Margaret Lauterbach

What to do in and around the garden in November and December

Mow your dry leaves for a great winter mulch.
Mow your dry leaves for a great winter mulch. TNS


▪  Spread last half of lawn’s annual fertilizer allotment in two sessions, a week or two apart.

▪ Use power mower to vacuum and shred leaves for use as winter mulch or as additions to compost.

▪  Plant spring flowering bulbs after soil temperature drops below 60 degrees. (Buy your bulbs earlier in the season if you want a better selection. Keep in a cool, dry place or refrigerate.) For winter cheer, buy bulbs for forcing indoors.


▪ Harvest parsnips, kale, beets, turnips, leeks, brussels sprouts and carrots after a moderate frost or light snow. Flavor will be sweeter then.

▪  Check trees and shrubs for weak or broken branches that may be felled by snow later. You can remove these now, sparing your tree or shrub damage that might admit disease.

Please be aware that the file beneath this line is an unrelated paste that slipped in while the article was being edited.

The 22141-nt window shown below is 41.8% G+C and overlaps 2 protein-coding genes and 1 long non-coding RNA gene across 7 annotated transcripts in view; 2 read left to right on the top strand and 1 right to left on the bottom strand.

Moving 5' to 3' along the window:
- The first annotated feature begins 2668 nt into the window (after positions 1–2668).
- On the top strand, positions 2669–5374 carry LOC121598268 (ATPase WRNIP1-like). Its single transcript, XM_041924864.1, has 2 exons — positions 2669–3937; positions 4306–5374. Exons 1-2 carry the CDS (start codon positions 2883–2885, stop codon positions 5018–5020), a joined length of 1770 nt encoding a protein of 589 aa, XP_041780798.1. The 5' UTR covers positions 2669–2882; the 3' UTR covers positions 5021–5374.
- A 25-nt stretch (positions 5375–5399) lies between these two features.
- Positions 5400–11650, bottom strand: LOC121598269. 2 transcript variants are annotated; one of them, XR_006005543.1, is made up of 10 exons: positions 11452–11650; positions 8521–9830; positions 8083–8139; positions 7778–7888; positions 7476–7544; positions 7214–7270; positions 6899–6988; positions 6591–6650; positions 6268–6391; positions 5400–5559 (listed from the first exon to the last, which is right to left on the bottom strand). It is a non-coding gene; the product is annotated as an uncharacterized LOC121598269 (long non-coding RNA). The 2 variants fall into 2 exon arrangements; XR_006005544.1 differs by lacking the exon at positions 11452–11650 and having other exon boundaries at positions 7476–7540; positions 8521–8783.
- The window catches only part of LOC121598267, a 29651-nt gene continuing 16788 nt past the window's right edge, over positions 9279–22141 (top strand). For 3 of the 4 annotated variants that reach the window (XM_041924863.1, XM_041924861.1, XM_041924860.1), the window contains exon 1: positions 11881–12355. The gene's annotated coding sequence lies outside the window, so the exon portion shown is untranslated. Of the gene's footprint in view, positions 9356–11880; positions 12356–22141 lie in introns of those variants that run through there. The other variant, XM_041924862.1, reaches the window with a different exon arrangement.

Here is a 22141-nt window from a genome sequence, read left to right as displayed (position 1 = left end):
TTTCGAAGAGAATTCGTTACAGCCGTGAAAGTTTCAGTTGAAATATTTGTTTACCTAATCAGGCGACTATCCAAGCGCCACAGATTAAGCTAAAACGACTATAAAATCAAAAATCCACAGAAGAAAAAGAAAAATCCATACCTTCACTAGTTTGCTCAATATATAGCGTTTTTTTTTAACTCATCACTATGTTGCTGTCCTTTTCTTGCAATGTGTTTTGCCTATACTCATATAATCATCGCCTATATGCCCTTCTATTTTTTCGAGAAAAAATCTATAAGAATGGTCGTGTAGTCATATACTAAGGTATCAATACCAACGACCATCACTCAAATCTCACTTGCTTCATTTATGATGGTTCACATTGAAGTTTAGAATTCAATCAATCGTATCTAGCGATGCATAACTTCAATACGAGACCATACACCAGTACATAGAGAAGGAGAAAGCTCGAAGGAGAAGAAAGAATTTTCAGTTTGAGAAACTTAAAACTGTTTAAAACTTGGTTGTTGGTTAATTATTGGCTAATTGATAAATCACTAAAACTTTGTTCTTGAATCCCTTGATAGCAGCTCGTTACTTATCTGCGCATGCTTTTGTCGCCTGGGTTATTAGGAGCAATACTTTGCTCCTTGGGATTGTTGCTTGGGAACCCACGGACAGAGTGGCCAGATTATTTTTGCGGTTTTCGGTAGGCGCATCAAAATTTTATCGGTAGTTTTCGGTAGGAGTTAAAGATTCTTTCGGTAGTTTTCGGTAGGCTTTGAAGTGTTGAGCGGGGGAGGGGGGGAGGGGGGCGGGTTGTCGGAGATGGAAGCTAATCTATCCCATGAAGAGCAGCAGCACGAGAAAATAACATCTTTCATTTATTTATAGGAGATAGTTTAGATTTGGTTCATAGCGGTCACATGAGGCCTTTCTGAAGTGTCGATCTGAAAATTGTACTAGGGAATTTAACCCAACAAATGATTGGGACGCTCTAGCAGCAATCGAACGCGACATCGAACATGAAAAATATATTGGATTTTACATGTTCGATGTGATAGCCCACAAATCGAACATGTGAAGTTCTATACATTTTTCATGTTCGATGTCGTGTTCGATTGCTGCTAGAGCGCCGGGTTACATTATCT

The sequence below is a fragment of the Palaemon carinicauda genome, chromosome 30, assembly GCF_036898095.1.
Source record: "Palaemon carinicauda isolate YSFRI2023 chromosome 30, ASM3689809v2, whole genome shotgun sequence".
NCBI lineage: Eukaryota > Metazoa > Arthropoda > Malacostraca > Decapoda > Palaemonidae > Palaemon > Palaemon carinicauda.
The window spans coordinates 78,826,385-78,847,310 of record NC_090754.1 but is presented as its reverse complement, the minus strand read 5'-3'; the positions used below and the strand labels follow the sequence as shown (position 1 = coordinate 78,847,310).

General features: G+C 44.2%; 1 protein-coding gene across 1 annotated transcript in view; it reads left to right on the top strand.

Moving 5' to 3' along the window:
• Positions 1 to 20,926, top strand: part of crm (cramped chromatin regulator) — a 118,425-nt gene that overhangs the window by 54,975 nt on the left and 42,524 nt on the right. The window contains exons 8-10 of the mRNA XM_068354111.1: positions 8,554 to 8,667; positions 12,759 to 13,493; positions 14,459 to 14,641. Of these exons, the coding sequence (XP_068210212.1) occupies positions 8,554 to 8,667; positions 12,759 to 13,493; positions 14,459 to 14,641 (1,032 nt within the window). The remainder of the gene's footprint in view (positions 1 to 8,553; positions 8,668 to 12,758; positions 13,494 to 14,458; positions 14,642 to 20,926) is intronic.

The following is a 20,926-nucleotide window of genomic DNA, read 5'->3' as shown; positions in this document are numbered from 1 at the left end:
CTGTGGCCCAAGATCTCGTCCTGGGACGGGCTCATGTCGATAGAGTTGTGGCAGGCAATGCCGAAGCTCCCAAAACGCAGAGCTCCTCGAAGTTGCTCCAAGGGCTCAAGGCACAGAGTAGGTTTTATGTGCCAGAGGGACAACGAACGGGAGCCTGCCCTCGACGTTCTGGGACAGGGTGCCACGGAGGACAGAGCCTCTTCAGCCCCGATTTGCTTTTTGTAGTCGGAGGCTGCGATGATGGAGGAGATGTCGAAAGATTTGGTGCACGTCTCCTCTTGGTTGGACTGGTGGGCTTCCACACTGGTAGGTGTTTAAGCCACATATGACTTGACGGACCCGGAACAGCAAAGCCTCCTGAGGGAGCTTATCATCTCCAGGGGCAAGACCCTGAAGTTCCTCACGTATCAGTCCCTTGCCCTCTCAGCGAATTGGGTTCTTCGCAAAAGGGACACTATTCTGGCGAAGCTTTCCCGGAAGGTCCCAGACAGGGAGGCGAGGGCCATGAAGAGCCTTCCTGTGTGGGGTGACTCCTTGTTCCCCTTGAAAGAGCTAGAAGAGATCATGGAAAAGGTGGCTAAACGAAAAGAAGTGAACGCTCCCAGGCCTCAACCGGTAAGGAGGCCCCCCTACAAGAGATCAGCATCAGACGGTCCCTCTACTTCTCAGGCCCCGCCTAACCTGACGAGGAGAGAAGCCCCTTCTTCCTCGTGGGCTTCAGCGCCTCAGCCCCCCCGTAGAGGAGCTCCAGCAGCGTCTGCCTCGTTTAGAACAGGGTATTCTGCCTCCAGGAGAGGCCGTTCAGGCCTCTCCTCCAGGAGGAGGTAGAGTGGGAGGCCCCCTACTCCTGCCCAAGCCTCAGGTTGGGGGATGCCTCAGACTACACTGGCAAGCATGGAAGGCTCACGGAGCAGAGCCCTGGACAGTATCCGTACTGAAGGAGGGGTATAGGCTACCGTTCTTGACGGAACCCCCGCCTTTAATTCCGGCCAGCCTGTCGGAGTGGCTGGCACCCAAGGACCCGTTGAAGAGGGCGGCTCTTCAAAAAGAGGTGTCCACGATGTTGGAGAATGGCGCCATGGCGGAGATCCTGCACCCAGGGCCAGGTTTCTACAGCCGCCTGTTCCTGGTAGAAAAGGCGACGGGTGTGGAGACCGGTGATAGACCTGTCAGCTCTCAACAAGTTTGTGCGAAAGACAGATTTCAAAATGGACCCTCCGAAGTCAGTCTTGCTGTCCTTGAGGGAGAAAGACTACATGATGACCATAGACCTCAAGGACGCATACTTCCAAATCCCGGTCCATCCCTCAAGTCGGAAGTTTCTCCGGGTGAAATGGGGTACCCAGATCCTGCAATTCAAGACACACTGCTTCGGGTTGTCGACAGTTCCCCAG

▪  Once the ground freezes, mulch perennials, taking care not to pull mulch tightly around the main stem or trunk. Leave an inch or two ring open around stem or trunk, lest you create ideal conditions for crown rot.

▪  Rake leaves from flower beds to keep them from matting and directing moisture away from plants.

▪  Cover strawberries with pine needle straw or other straw not contaminated by herbicides.

▪  Make holiday wreaths or holiday decorations of conifers or other evergreens.